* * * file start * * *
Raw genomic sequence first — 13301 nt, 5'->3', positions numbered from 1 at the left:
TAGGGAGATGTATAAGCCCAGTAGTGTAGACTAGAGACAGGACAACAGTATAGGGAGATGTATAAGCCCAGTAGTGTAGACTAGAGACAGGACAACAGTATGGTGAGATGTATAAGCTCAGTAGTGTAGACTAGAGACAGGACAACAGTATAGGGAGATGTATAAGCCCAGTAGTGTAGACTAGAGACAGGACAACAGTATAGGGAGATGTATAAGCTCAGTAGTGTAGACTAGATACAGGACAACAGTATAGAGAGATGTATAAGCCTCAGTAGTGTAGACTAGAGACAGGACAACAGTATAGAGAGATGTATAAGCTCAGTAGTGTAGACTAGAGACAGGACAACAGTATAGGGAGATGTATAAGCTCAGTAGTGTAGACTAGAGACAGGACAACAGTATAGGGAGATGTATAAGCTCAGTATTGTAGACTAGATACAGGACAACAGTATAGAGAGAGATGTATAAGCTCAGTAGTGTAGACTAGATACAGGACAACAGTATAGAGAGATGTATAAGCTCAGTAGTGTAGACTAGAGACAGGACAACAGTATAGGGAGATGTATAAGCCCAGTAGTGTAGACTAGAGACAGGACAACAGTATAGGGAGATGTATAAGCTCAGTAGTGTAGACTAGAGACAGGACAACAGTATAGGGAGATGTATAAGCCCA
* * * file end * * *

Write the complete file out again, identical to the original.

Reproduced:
Raw genomic sequence first — 13301 nt, 5'->3', positions numbered from 1 at the left:
TAGGGAGATGTATAAGCCCAGTAGTGTAGACTAGAGACAGGACAACAGTATAGGGAGATGTATAAGCCCAGTAGTGTAGACTAGAGACAGGACAACAGTATGGTGAGATGTATAAGCTCAGTAGTGTAGACTAGAGACAGGACAACAGTATAGGGAGATGTATAAGCCCAGTAGTGTAGACTAGAGACAGGACAACAGTATAGGGAGATGTATAAGCTCAGTAGTGTAGACTAGATACAGGACAACAGTATAGAGAGATGTATAAGCCTCAGTAGTGTAGACTAGAGACAGGACAACAGTATAGAGAGATGTATAAGCTCAGTAGTGTAGACTAGAGACAGGACAACAGTATAGGGAGATGTATAAGCTCAGTAGTGTAGACTAGAGACAGGACAACAGTATAGGGAGATGTATAAGCTCAGTATTGTAGACTAGATACAGGACAACAGTATAGAGAGAGATGTATAAGCTCAGTAGTGTAGACTAGATACAGGACAACAGTATAGAGAGATGTATAAGCTCAGTAGTGTAGACTAGAGACAGGACAACAGTATAGGGAGATGTATAAGCCCAGTAGTGTAGACTAGAGACAGGACAACAGTATAGGGAGATGTATAAGCTCAGTAGTGTAGACTAGAGACAGGACAACAGTATAGGGAGATGTATAAGCCCA